4 March 2002
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21 January 2002
Milbank Tweed Hadley & McCloy's London finance practice has achieved an impressive first. Already accustomed to working on a number of the largest-to-date European deals, it has now brought a new structure to Europe. In February, the Netherlands became the first European country to agree to a contractually, rather than structurally, subordinated high-yield bond financing.
The $260m (£182.6m) Bluewater Group deal closed on 22 February when acquisition finance partner Kevin Muzilla, who led the team advising lead managers ING Barings and Morgan Stanley, agreed the terms of a contractually subordinated high-yield transaction. It stands out because it defies the accepted European relationship between senior debtors and bondholders and opts instead for the more bondholder-friendly structure favoured in the US. A feat in itself, but whether it catches on elsewhere in Europe remains to be seen.
Milbank's high-yield team is one of the best in London and has been present on a number of the high-profile deals in the last two years, advising Goldman Sachs in the £1.3bn leveraged buyout (LBO) of the high-yield offering of the AES Drax power station and on the j2bn (£1.2bn) bridge facility for United Pan-Europe Communications. It also advised Deutsche Bank on a bridge and high-yield offering for the £1.3bn LBO of United Biscuits and was involved in the Messer Griesheim LBO, which at j2.7bn (£1.6bn) is the largest ever in Europe, where it advised Goldman Sachs' private equity division.
But it would be a mistake to pigeonhole Milbank as a high-yield and leveraged specialist, as it is one of the few US firms that has managed to do more than carve out a London niche.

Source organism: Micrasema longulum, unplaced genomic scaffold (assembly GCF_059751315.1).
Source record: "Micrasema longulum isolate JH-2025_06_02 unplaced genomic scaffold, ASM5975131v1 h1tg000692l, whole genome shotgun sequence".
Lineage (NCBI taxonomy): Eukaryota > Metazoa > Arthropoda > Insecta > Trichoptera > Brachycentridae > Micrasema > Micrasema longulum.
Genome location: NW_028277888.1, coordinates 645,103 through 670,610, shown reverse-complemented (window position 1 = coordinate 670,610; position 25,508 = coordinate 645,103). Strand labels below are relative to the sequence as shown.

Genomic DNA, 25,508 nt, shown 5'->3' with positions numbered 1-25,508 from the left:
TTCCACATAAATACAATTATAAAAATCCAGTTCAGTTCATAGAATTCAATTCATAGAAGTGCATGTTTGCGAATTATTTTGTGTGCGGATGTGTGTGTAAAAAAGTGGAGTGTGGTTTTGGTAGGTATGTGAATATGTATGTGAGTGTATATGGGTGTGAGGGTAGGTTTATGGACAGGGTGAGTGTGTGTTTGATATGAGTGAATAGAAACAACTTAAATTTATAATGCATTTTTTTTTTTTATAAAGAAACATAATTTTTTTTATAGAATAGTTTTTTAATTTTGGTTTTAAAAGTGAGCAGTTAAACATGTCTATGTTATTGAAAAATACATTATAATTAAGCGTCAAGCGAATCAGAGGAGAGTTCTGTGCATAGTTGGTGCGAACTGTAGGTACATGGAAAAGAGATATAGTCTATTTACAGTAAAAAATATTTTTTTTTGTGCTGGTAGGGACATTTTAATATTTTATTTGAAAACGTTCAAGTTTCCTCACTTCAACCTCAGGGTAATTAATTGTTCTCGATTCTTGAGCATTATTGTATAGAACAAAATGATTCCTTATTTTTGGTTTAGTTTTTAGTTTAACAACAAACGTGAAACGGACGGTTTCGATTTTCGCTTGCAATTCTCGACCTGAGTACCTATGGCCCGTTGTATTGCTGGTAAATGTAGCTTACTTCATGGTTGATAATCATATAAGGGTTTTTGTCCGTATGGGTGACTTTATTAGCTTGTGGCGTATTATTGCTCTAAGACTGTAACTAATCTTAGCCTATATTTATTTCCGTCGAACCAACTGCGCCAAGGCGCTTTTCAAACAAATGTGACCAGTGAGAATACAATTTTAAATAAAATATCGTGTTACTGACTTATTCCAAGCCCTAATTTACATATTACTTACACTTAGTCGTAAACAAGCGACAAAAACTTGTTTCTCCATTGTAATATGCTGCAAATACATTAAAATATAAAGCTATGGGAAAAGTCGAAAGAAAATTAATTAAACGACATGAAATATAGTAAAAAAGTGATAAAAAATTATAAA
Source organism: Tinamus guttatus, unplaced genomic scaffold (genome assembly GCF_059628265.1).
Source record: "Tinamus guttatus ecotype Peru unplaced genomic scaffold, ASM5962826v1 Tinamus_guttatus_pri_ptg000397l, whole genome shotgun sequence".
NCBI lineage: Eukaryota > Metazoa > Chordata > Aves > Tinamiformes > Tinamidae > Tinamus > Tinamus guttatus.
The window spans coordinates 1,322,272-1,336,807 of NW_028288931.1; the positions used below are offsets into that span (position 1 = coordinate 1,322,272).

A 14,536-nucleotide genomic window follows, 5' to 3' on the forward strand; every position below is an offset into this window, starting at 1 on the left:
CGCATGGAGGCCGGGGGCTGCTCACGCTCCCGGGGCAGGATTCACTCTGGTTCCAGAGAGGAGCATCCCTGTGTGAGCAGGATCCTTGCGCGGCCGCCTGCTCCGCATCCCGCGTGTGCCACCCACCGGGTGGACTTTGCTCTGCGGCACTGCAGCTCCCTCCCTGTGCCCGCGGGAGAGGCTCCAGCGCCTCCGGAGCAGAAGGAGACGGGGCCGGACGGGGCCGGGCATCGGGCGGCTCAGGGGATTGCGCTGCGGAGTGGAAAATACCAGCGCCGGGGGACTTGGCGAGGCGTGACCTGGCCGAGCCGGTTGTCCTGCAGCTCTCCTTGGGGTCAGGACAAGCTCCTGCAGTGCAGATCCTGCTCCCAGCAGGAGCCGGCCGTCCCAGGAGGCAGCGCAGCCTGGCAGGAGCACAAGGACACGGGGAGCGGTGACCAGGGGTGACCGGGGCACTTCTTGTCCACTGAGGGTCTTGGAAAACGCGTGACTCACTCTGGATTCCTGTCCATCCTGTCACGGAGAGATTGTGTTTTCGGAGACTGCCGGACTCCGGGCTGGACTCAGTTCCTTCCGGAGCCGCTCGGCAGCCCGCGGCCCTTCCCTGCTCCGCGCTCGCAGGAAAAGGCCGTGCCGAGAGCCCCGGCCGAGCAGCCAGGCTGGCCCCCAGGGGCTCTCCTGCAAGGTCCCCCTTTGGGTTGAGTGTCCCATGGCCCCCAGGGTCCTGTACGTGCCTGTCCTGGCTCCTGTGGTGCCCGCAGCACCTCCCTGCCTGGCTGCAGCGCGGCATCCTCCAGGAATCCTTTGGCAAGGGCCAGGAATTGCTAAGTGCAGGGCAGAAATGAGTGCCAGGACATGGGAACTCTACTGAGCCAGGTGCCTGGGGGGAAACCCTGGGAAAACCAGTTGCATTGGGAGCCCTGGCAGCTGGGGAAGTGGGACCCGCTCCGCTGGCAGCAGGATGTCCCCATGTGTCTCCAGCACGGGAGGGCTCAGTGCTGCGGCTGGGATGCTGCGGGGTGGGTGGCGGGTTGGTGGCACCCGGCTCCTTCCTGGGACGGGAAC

The office opened in 1977 at the request of Chase Bank's general counsel and now has around 40 lawyers and a turnover of £20m. Ten years ago it began to arrange itself along product lines, emulating its US focus on project finance. It has since grown, bringing on board private equity, leveraged finance and most recently a structured finance team, which mixes collateralised debt obligation (CDO) and collateralised loan obligation (CLO) work. Despite its connections with Chase, Milbank is not known for an exclusive relationship with any investment banks. This could be seen as a disadvantage, but Milbank has managed to turn the predicament to its own advantage and instead boasts strong relationships with a number of them, including JP Morgan Chase, Credit Suisse First Boston, Goldman Sachs, Lehman Brothers and Deutsche Bank.
The office has seen enormous growth in the last two years. Muzilla joined from Cahill Gordon & Reindel in New York just over two years ago; then came securitisation partner John Walker, who joined from Cadwalader Wickersham & Taft and tax partner Russell Jacobs, who followed a few months later.
Walker and Jacobs have already made their mark and in June last year they closed Europe's largest static CDO, advising lead managers Merrill Lynch and Deutsche Bank on the k1.1bn (£670.8m) transaction known as Tagus 2.
Milbank is recognised globally as a project finance firm, and as expected, the London office was involved in some of last year's biggest project finance deals. The $262.4m (£184.3m) financing of the Salalah privatisation and power project and the $1.4bn (£983.3m) power and desalination project in Abu Dhabi are the most obvious, but there are more.
London managing partner Phillip Fletcher is a global project finance partner and UK-qualified John Dewar was recently made a partner to head up project finance. Milbank is one of the only firms to offer projects advice in both UK and US law.
Yet there are weaknesses. What the firm does not offer is a large European network. Bar Frankfurt, which opened late last year, London is the only European office. But Muzilla has a point when he says that clients want the best lawyers for the high-end work. He is even modest enough to admit that, given the choice, in Germany clients would likely opt for Freshfields Bruckhaus Deringer or Hengeler Mueller over Milbank.
So while the firm continues to bring in the biggest and best deals, it remains questionable whether it would benefit from a string of mediocre European offices. More of a problem, however, is what happens when all the 'biggest ever' deals are done and dusted, the question being: what will the firm do then?